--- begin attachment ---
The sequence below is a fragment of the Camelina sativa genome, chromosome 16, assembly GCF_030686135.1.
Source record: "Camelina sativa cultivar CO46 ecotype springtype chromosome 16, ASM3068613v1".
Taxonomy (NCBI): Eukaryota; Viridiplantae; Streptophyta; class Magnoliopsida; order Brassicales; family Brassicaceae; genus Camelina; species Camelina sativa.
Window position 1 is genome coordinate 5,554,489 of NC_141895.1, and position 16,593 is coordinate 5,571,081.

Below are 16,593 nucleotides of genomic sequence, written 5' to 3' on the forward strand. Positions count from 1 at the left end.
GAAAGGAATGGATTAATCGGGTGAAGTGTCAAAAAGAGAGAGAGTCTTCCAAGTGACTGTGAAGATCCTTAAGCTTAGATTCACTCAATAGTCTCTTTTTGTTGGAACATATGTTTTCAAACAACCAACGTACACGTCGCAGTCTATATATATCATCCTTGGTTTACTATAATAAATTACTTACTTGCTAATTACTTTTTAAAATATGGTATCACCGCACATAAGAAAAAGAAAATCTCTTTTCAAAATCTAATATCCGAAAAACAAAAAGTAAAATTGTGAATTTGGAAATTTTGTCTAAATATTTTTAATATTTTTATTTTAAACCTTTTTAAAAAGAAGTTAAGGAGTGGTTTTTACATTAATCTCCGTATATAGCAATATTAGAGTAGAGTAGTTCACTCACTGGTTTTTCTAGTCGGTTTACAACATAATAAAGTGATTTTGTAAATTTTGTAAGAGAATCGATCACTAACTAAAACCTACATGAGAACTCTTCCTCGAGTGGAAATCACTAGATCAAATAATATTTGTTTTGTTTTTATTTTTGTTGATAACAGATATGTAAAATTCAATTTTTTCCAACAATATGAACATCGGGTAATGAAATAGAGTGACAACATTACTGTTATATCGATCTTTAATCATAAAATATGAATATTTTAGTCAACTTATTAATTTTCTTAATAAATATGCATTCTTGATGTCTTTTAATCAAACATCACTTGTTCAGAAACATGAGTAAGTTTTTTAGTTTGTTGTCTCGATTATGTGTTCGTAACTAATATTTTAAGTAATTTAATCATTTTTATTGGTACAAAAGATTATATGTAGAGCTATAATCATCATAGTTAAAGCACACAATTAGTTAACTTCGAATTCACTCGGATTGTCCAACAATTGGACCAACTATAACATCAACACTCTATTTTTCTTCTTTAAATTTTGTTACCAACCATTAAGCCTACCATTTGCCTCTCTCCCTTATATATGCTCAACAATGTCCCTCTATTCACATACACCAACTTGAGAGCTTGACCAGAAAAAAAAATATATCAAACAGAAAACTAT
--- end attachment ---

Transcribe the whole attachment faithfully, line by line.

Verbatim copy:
The sequence below is a fragment of the Camelina sativa genome, chromosome 16, assembly GCF_030686135.1.
Source record: "Camelina sativa cultivar CO46 ecotype springtype chromosome 16, ASM3068613v1".
Taxonomy (NCBI): Eukaryota; Viridiplantae; Streptophyta; class Magnoliopsida; order Brassicales; family Brassicaceae; genus Camelina; species Camelina sativa.
Window position 1 is genome coordinate 5,554,489 of NC_141895.1, and position 16,593 is coordinate 5,571,081.

Below are 16,593 nucleotides of genomic sequence, written 5' to 3' on the forward strand. Positions count from 1 at the left end.
GAAAGGAATGGATTAATCGGGTGAAGTGTCAAAAAGAGAGAGAGTCTTCCAAGTGACTGTGAAGATCCTTAAGCTTAGATTCACTCAATAGTCTCTTTTTGTTGGAACATATGTTTTCAAACAACCAACGTACACGTCGCAGTCTATATATATCATCCTTGGTTTACTATAATAAATTACTTACTTGCTAATTACTTTTTAAAATATGGTATCACCGCACATAAGAAAAAGAAAATCTCTTTTCAAAATCTAATATCCGAAAAACAAAAAGTAAAATTGTGAATTTGGAAATTTTGTCTAAATATTTTTAATATTTTTATTTTAAACCTTTTTAAAAAGAAGTTAAGGAGTGGTTTTTACATTAATCTCCGTATATAGCAATATTAGAGTAGAGTAGTTCACTCACTGGTTTTTCTAGTCGGTTTACAACATAATAAAGTGATTTTGTAAATTTTGTAAGAGAATCGATCACTAACTAAAACCTACATGAGAACTCTTCCTCGAGTGGAAATCACTAGATCAAATAATATTTGTTTTGTTTTTATTTTTGTTGATAACAGATATGTAAAATTCAATTTTTTCCAACAATATGAACATCGGGTAATGAAATAGAGTGACAACATTACTGTTATATCGATCTTTAATCATAAAATATGAATATTTTAGTCAACTTATTAATTTTCTTAATAAATATGCATTCTTGATGTCTTTTAATCAAACATCACTTGTTCAGAAACATGAGTAAGTTTTTTAGTTTGTTGTCTCGATTATGTGTTCGTAACTAATATTTTAAGTAATTTAATCATTTTTATTGGTACAAAAGATTATATGTAGAGCTATAATCATCATAGTTAAAGCACACAATTAGTTAACTTCGAATTCACTCGGATTGTCCAACAATTGGACCAACTATAACATCAACACTCTATTTTTCTTCTTTAAATTTTGTTACCAACCATTAAGCCTACCATTTGCCTCTCTCCCTTATATATGCTCAACAATGTCCCTCTATTCACATACACCAACTTGAGAGCTTGACCAGAAAAAAAAATATATCAAACAGAAAACTAT